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Current Fellows

Courtney Luterbach, PhD

2019-2021

“Use of a Systems-based Approach to Design Combination Therapy Against Carbapenem-resistant Enterobacteriaceae”

Dr. Luterbach earned her PhD from the University of Michigan in Microbiology and Immunology along with a Masters in Epidemiological Sciences in 2018. She is currently a postdoctoral fellow in the Institute for Global Health and Infectious Diseases at UNC-Chapel Hill working under the guidance of Gauri Rao, PharmD, MS and David Van Duin, MD, PhD. Dr. Luterbach’s research interests are in the areas of Antimicrobial Resistance and Quantitative Systems Pharmacology Modeling.


photo Jessica Beers

Jessica Beers, Pharm.D.

2021-2023

“Investigating the Metabolism and Hepatotoxicity of Cannabidiol”

Dr. Beers obtained her bachelor’s degree in chemistry from the University of Tennessee at Chattanooga and her PharmD from Lipscomb University College of Pharmacy. She is currently pursuing a PhD in the Division of Pharmacotherapy and Experimental Therapeutics in the laboratory of Dr. Klarissa Jackson at UNC Eshelman School of Pharmacy. Jessica is studying the genetic and metabolic factors that influence adverse drug reactions and the role of drug metabolism and transport in informing pharmacokinetic models. Her current project focuses on characterizing the metabolism, transport, and hepatotoxicity of cannabidiol (CBD), a popular consumer product derived from Cannabis sativa that was recently FDA-approved to treat rare and severe forms of epilepsy in children. She is also interested in identifying possible pharmacogenomic differences in drug metabolizing enzymes that may influence CBD metabolism and subsequent toxicity.


Spinel Karas

Spinel Karas, Pharm.D.

2021-2023

“Novel Method for Predicting Irinotecan-induced Neutropenia Through Genomics Integrated with Population Pharmacokinetic/Pharmacodynamic modeling and Machine Learning”

Dr. Karas earned her PharmD at the State University of New York at Buffalo in 2016. She is currently a PhD student at the UNC Eshelman School of Pharmacy. She joined the training program in 2021 and is working under the guidance of Tim Wiltshire, PhD; Robert Bies, PharmD, PhD; Yanguang “Carter” Cao, PhD; Karen Mohlke, PhD; and Daniel Gonzalez, PharmD, PhD. Dr. Karas’s research interests are in the areas of Pharmacogenetics, Population Pharmacokinetic/Pharmacodynamic Modeling, and Machine Learning.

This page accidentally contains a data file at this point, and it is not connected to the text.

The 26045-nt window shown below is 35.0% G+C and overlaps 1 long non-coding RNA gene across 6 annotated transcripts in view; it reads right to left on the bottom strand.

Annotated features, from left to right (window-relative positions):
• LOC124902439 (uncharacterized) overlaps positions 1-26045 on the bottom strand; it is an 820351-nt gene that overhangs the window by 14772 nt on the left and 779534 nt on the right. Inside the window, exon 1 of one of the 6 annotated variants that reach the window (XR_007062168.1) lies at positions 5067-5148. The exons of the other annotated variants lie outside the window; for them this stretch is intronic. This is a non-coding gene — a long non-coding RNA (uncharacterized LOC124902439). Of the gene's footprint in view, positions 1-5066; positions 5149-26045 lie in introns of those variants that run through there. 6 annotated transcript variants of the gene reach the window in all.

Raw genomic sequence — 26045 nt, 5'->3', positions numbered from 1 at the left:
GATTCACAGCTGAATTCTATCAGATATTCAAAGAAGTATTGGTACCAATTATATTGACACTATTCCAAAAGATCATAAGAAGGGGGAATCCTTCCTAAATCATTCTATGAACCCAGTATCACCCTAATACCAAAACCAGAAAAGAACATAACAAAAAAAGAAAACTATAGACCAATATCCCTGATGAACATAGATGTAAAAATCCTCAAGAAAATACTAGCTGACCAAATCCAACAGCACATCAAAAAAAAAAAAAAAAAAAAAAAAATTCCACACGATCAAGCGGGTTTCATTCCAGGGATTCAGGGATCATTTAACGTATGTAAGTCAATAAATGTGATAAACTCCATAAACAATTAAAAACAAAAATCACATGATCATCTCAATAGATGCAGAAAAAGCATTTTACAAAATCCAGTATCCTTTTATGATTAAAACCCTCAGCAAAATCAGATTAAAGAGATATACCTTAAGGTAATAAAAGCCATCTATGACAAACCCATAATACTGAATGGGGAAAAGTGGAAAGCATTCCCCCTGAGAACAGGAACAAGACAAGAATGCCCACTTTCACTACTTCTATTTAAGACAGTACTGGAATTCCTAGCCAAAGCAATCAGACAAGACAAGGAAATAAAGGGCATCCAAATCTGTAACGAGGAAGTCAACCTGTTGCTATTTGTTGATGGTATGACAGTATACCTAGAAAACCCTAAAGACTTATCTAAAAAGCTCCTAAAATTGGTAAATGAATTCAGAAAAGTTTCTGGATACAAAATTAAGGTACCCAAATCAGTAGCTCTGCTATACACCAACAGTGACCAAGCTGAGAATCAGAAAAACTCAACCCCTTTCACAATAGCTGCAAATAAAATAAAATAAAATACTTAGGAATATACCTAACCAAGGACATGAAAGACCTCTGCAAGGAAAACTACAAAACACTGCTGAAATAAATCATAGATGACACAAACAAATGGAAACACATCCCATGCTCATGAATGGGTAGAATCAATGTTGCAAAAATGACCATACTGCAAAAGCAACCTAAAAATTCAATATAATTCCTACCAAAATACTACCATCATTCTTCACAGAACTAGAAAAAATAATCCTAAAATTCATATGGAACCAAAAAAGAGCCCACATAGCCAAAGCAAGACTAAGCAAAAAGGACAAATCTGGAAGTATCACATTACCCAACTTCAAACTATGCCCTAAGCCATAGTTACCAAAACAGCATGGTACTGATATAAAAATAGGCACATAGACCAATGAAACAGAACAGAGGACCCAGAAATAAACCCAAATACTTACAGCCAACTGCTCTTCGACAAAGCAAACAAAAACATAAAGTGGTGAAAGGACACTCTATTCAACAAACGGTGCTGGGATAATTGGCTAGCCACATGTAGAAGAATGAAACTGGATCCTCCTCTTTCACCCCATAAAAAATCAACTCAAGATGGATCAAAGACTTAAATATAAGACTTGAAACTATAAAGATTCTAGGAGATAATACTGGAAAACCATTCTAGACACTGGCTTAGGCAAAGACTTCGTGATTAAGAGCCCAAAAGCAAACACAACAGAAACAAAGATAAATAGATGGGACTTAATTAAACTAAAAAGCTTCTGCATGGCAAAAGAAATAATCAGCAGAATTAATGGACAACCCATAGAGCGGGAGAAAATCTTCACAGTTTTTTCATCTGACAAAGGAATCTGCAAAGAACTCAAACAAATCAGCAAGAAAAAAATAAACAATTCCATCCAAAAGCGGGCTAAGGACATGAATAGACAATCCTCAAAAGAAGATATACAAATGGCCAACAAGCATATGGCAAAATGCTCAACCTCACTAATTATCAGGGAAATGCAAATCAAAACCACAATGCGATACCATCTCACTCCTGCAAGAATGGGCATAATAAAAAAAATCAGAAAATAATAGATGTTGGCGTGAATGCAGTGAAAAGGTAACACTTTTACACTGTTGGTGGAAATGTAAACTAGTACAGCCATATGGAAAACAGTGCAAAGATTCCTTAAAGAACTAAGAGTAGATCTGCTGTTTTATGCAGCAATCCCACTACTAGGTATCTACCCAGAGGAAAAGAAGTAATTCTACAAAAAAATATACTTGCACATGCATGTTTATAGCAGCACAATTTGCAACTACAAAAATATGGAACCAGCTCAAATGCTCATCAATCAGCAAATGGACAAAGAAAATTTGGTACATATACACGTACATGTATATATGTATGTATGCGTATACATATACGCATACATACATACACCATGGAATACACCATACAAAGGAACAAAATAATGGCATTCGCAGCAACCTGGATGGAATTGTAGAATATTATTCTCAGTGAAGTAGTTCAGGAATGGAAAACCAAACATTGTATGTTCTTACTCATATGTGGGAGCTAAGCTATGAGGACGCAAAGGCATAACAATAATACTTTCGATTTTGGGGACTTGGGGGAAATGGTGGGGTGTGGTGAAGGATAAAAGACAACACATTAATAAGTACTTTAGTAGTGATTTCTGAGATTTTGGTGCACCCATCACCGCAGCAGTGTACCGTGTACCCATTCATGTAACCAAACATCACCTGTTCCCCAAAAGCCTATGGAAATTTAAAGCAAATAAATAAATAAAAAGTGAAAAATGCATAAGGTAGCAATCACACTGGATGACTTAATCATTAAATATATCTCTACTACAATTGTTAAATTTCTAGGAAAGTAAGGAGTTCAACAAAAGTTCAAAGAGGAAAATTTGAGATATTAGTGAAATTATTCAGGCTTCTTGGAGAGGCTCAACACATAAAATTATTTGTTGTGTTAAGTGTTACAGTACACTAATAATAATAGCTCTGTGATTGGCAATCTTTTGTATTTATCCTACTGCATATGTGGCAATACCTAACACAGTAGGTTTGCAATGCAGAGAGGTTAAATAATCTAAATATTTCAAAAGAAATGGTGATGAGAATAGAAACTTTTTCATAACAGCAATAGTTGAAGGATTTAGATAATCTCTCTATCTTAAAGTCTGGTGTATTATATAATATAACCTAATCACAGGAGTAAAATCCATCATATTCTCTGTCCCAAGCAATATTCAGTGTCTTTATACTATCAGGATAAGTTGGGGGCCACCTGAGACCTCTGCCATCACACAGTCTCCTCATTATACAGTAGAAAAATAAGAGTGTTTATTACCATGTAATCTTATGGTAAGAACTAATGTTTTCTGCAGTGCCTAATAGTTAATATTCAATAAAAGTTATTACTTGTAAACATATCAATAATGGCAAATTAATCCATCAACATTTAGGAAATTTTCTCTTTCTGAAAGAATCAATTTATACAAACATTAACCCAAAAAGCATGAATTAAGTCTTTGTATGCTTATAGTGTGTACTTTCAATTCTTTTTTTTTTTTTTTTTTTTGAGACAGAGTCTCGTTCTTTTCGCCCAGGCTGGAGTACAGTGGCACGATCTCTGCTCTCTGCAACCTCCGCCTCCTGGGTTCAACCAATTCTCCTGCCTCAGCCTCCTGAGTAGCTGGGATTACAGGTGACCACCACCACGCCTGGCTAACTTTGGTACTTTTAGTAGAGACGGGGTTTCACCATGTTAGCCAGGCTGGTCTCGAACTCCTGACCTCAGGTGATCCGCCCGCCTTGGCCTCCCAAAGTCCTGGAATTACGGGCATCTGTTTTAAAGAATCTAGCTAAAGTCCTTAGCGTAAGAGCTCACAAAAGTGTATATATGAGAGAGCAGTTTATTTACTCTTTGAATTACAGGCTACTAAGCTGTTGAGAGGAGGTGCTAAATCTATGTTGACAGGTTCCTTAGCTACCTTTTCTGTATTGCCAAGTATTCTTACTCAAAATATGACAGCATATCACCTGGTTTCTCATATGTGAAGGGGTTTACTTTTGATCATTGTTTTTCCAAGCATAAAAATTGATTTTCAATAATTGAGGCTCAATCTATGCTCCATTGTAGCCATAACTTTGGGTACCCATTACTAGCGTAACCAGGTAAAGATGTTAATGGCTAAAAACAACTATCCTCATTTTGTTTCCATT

photo of Caitlin King

Caitlin King, M.D.

2021-2023

“The Pharmacoepidemiology and Pharmacokinetics of Steroids in Critically Ill Children Hospitalized for Asthma”

Dr. Caitlin King earned her MD from the University of Arkansas for the Medical Sciences in 2015. She completed pediatric residency at Penn Sta​te Hershey in 2018 and stayed as chief resident until 2019. She is currently a Pediatric Critical Care Fellow at Duke University, to be completed in 2022.  She joined the training program in 2020, and is working under the primary mentorship of Dr. Christoph Hornik, MD, PhD, MPH, and Dr. Jason Lang, MD, MPH. Her research interests are in Obesity Medicine and Pharmacokinetics/Pharmacodynamics in the pediatric population.


Travis Maxfield, Ph.D.

2021-2023

Machine Learning in Computer-Aided Drug Discovery and Population Pharmacokinetics

Dr. Maxfield completed his PhD from the University of Chicago in 2017 and afterward joined Duke University as a postdoctoral associate in the department of physics. He transitioned to the electrical and computer engineering department in 2019, and in 2020 he joined the training program. He is advised by Christoph Hornik, MD, PhD, MPH; Ricardo Henao, PhD; and Alex Tropsha, PhD. His research is broadly focused on applications of machine learning to the entire drug development/clinical use pipeline.